WASSUP? LOL : Characterizing Out-of-Vocabulary Words in Twitter

WASSUP? LOL : Characterizing Out-of-Vocabulary Words in Twitter

Suman Kalyan Maity
Dept. of CSE
IIT Kharagpur, India Chaitanya Sarda
Dept. of CSE
IIT Kharagpur, India Anshit Chaudhary
Dept. of CSE
IIT Kharagpur, India Abhijeet Patil
Dept. of CSE
IIT Kharagpur, India Shraman Kumar
Dept. of CSE
IIT Kharagpur, India Akash Mondal
Dept. of CSE
IIT Kharagpur, India Animesh Mukherjee
Dept. of CSE
IIT Kharagpur, India
Abstract

Language in social media is mostly driven by new words and spellings that are constantly entering the lexicon thereby polluting it and resulting in high deviation from the formal written version. The primary entities of such language are the out-of-vocabulary (OOV) words. In this paper, we study various sociolinguistic properties of the OOV words and propose a classification model to categorize them into at least six categories. We achieve 81.26% accuracy with high precision and recall. We observe that the content features are the most discriminative ones followed by lexical and context features.

  WASSUP? LOL : Characterizing Out-of-Vocabulary Words in Twitter

Suman Kalyan Maity Dept. of CSE IIT Kharagpur, India Chaitanya Sarda Dept. of CSE IIT Kharagpur, India Anshit Chaudhary Dept. of CSE IIT Kharagpur, India Abhijeet Patil Dept. of CSE IIT Kharagpur, India Shraman Kumar Dept. of CSE IIT Kharagpur, India Akash Mondal Dept. of CSE IIT Kharagpur, India Animesh Mukherjee Dept. of CSE IIT Kharagpur, India

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CSCW’16 Companion, February 27 - March 02, 2016, San Francisco, CA, USA

ACM 978-1-4503-3950-6/16/02.

http://dx.doi.org/10.1145/2818052.2869110

Author Keywords

OOV categorization; classification

ACM Classification Keywords

H.4.m [Information Systems Applications]: Miscellaneous; J.4 [Computer Applications]: [Social and Behavioral Sciences]

Introduction

From “unfollow” to “selfie”, the rise of social media has a significant impact on our language. The language we see/use in social media is very different from standard written language. Frequent alterations, abbreviations, acronyms, neologisms have left our language in a continuous state of alteration and regeneration. These social media specific forms have made the language “bad” and does not meet our expectations about vocabulary, spelling and syntax [3]. However, these forms have accelerated the real-time typed conversation; on mobile phones they have minimized the inconvenience of typing with tiny keys and on Twitter they have helped us packing our thoughts/feelings within 140 characters. Not only that, the social media language is very rich with a wide range of linguistic innovations including emoticons, abbreviations, shortenings, lengthenings etc [4]. margin: margin: In this work, we categorize these out-of-vocabulary (OOV) words into at least six different interesting categories and subsequently propose an automatic method to perform such a categorization. This categorization is useful in further interpretation of the semantics of each of the categories. So far the common practice has been to dispose the OOV words before any further processing or application development; an accurate semantic interpretation might save this rich dataset from disposal and increase the possibility of using it more meaningfully.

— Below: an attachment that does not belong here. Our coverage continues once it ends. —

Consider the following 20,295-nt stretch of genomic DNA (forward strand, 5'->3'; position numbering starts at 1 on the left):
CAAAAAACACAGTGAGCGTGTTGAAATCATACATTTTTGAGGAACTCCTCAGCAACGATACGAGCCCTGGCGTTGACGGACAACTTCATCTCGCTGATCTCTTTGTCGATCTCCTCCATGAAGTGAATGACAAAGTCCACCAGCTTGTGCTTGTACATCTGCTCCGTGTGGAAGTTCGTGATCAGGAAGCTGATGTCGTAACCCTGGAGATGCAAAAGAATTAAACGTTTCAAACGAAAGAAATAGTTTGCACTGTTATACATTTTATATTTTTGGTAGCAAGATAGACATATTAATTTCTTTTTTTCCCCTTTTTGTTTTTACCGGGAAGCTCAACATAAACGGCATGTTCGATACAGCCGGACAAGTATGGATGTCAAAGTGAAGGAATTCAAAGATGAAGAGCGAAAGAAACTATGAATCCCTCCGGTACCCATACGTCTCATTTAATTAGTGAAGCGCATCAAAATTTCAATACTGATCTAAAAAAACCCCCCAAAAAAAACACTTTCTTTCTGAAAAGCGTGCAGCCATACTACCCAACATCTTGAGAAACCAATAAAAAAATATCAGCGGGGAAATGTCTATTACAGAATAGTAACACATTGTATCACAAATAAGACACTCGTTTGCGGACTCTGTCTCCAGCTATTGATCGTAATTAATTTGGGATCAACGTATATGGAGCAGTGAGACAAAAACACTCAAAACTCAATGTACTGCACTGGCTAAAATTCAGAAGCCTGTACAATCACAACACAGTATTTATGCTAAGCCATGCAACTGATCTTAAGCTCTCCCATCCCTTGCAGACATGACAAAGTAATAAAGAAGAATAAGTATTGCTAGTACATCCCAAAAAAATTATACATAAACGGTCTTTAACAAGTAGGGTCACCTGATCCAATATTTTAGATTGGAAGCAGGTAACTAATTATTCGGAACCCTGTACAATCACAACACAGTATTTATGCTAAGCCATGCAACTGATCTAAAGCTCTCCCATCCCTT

Dataset description

We collected Twitter random sample of tweets from July, 2011 to December, 2013. For analysis, we consider users who have mentioned English as their language in their profile. We also performed a second level filtering of the tweets by a language detection software111https://github.com/saffsd/langid.py to remove any non-English tweets from the dataset. The data is then tokenized using the same tokenizer used by the CMU POS tagger [6]. In total, the dataset consists of billion tweets.

Categorization of OOV words

We use GNU Aspell dictionary222http://aspell.net/ to find out the OOV words from the set of tweets. We then select top 3500 stable OOV words that occur in all the months over the span of 2.5 years and manually identify 6 major categories for these OOV words: emoticons, expressions, word shortenings + abbreviations, proper nouns, word lengthenings, word mergings. Five of the authors separately labeled the words. The inter-annotator agreement is found to be very high (Fleiss’ = ). Out of 3500 words, we attained consensus on 3259 words. The remaining ambiguous words are not taken into consideration for further study. Table LABEL:one shows example OOV words belonging to each of these categories. In Fig LABEL:fig1, we show the monthwise distribution of other OOV words per tweet appearing with a particular OOV word for individual categories. We observe a clear distinction among most of the categories - the tweets containing “emoticons” have the lowest content of other OOV words per tweet whereas for the “proper noun” class, the other OOV content per tweet is the highest.